Verdict: Well, it's not It Came from Beneath the Sea, but what is? *** out of 4.

Thursday, August 20, 2015


MARA MARU (1952). Director: Gordon Douglas.

In the Philippines Andy Callahan (Richard Webb of The Invisible Monster) tells his partner, Gregory Mason (Errol Flynn), that he's found a big score and will likely make a million dollars. Not much later, Andy is murdered, and a man named Benedict (Raymond Burr) wants to hire Mason to help him find a batch of diamonds lost in a shipwreck. After some minor misadventures, Mason, Benedict, Andy's widow Stella (Ruth Roman), who was once involved with Gregory, a shady character named Ranier (Paul Picerni), and some others set sail on Benedict's boat, the Mara Maru, in hopes of finding the treasure. Any hope that there might be some excitement or suspense in the movie itself goes pretty much unrealized in this distinctly minor adventure that suffers from undeveloped characters, a weak script, dull direction from Gordon Douglas, and an ending that is so sanctimonious you could choke on it. The acting is okay, with Picerni [The Brothers Rico] and Burr [Pitfall] making the best impression. An unintentionally comical scene has Gregory and Stella practically making out when husband Andy's body is still warm. The best thing about Mara Maru is the score by Max Steiner, who gives the picture a lot more than it deserves. Bar Owner "Big China" is well-played by Michael Ross, who later was the alien giant and the bartender in Attack of the 50 Foot Woman.

Verdict: Manages to make love triangles, murder, undersea exploration, and sunken treasure pretty boring. *1/2.


Sean Connery and Lana Turner as lovers
ANOTHER TIME, ANOTHER PLACE (1958). Director: Lewis Allen.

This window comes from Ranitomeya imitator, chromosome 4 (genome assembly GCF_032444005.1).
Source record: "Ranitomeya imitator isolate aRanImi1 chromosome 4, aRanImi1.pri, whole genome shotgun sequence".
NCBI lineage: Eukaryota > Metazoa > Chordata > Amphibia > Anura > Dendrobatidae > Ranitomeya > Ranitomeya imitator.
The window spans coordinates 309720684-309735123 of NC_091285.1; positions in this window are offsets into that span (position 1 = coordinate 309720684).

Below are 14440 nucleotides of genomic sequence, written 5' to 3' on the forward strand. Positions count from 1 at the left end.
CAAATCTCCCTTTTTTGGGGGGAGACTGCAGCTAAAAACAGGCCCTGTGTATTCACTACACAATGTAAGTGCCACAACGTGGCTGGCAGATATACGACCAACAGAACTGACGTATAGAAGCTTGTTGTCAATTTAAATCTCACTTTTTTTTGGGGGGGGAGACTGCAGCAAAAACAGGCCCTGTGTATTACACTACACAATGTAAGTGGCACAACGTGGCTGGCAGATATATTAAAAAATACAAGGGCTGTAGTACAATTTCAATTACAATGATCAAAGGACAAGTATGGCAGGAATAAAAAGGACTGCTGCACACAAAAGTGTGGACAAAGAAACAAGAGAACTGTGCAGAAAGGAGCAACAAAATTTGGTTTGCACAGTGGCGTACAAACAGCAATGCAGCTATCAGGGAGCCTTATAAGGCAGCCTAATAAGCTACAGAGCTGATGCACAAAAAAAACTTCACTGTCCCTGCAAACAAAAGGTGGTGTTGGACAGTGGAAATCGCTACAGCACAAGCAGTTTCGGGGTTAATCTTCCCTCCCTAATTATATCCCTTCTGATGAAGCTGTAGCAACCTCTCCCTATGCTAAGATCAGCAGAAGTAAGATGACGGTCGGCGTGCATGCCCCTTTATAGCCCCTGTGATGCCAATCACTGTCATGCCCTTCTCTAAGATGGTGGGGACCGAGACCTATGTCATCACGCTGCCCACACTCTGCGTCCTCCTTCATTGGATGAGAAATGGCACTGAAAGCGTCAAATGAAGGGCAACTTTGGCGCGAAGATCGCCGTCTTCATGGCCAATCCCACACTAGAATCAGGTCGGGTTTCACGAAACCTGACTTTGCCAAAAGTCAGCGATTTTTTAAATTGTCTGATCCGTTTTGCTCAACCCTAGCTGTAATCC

"Odd, how the presence of someone you love can make a whole place beautiful."

In 1945 London reporter Sara Scott (Lana Turner) falls in love with BBC journalist Mark Trevor (Sean Connery). Unfortunately, Mark tells Sara that he is already married. Sara will never find out if Mark would have stayed with Sara or gone back to his wife, Kay (Glynis Johns), because he's killed in a plane crash shortly after his disclosure. After some time recuperating from her grief in a sanitarium, Sara travels to Cornwall where Mark lived and in a rather contrived development winds up meeting, and then living with, Mark's widow and his young son, Brian (Martin Stephens). The plot is pure soap opera, but it does present an intriguing situation, if only the characters were more dimensional (especially Sara) and if the script rose above its fairly trite level. Turner is okay, but she only indicates whatever her character is feeling without really exploring it, but Glynis Johns [The Vault of Horror] is excellent as Mark's widow. Although Sean Connery [Marnie] was "introduced"in this film, he'd appeared in several movies before this, and gives a more than satisfactory performance as Mark, convincingly making love to Turner, who was ten years or so older at the time. Barry Sullivan [Night Gallery] has the thankless role of Sara's boss, who has been in love with Sara for some time, and was even engaged to her before she met and fell in love with Mark. Sullivan is meant to be a stoic type who keeps his emotions to himself, but he adds no nuances or complexities to his performance, albeit his part is also underwritten. Johns and Connery come off the best, with a nod to little Martin Stephens, who is very good and charming as Brian.